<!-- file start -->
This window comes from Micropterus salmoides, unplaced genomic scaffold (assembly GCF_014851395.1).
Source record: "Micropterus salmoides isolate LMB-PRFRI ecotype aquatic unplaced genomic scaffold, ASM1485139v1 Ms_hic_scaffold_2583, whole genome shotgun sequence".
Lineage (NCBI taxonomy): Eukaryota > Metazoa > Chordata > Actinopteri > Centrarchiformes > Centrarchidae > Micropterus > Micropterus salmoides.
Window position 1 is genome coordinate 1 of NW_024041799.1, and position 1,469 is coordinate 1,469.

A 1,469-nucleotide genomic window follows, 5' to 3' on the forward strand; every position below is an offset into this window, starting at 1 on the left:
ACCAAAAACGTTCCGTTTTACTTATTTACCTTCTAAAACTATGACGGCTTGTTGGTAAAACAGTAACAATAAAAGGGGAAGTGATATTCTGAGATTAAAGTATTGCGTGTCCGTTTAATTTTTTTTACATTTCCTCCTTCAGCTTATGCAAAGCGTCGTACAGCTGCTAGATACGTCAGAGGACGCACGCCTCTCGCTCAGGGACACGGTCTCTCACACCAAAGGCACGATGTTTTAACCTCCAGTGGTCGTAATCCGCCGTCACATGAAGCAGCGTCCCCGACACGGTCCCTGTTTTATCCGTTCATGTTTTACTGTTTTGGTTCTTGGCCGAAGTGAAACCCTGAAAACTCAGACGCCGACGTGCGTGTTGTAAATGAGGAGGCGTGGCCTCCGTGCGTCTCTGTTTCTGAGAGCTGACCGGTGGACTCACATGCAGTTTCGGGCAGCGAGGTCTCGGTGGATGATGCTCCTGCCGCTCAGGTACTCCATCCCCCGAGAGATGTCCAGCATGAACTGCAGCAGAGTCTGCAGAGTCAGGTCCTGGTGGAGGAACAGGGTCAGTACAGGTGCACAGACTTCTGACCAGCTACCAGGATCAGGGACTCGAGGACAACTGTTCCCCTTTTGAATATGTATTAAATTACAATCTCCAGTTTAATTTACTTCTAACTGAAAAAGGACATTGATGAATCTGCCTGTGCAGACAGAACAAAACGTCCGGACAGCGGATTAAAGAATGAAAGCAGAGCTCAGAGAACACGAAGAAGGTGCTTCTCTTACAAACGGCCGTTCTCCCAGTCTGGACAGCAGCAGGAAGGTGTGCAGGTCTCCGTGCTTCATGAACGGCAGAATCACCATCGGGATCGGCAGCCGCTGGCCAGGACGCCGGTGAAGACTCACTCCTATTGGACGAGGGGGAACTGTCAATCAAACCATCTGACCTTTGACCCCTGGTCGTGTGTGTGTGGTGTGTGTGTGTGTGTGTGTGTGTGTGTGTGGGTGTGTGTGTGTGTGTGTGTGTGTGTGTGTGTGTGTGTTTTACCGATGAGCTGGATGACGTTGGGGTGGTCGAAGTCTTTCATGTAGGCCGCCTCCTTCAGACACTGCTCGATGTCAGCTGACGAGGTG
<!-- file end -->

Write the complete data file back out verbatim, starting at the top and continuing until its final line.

This window comes from Micropterus salmoides, unplaced genomic scaffold (assembly GCF_014851395.1).
Source record: "Micropterus salmoides isolate LMB-PRFRI ecotype aquatic unplaced genomic scaffold, ASM1485139v1 Ms_hic_scaffold_2583, whole genome shotgun sequence".
Lineage (NCBI taxonomy): Eukaryota > Metazoa > Chordata > Actinopteri > Centrarchiformes > Centrarchidae > Micropterus > Micropterus salmoides.
Window position 1 is genome coordinate 1 of NW_024041799.1, and position 1,469 is coordinate 1,469.

A 1,469-nucleotide genomic window follows, 5' to 3' on the forward strand; every position below is an offset into this window, starting at 1 on the left:
ACCAAAAACGTTCCGTTTTACTTATTTACCTTCTAAAACTATGACGGCTTGTTGGTAAAACAGTAACAATAAAAGGGGAAGTGATATTCTGAGATTAAAGTATTGCGTGTCCGTTTAATTTTTTTTACATTTCCTCCTTCAGCTTATGCAAAGCGTCGTACAGCTGCTAGATACGTCAGAGGACGCACGCCTCTCGCTCAGGGACACGGTCTCTCACACCAAAGGCACGATGTTTTAACCTCCAGTGGTCGTAATCCGCCGTCACATGAAGCAGCGTCCCCGACACGGTCCCTGTTTTATCCGTTCATGTTTTACTGTTTTGGTTCTTGGCCGAAGTGAAACCCTGAAAACTCAGACGCCGACGTGCGTGTTGTAAATGAGGAGGCGTGGCCTCCGTGCGTCTCTGTTTCTGAGAGCTGACCGGTGGACTCACATGCAGTTTCGGGCAGCGAGGTCTCGGTGGATGATGCTCCTGCCGCTCAGGTACTCCATCCCCCGAGAGATGTCCAGCATGAACTGCAGCAGAGTCTGCAGAGTCAGGTCCTGGTGGAGGAACAGGGTCAGTACAGGTGCACAGACTTCTGACCAGCTACCAGGATCAGGGACTCGAGGACAACTGTTCCCCTTTTGAATATGTATTAAATTACAATCTCCAGTTTAATTTACTTCTAACTGAAAAAGGACATTGATGAATCTGCCTGTGCAGACAGAACAAAACGTCCGGACAGCGGATTAAAGAATGAAAGCAGAGCTCAGAGAACACGAAGAAGGTGCTTCTCTTACAAACGGCCGTTCTCCCAGTCTGGACAGCAGCAGGAAGGTGTGCAGGTCTCCGTGCTTCATGAACGGCAGAATCACCATCGGGATCGGCAGCCGCTGGCCAGGACGCCGGTGAAGACTCACTCCTATTGGACGAGGGGGAACTGTCAATCAAACCATCTGACCTTTGACCCCTGGTCGTGTGTGTGTGGTGTGTGTGTGTGTGTGTGTGTGTGTGTGTGGGTGTGTGTGTGTGTGTGTGTGTGTGTGTGTGTGTGTGTTTTACCGATGAGCTGGATGACGTTGGGGTGGTCGAAGTCTTTCATGTAGGCCGCCTCCTTCAGACACTGCTCGATGTCAGCTGACGAGGTG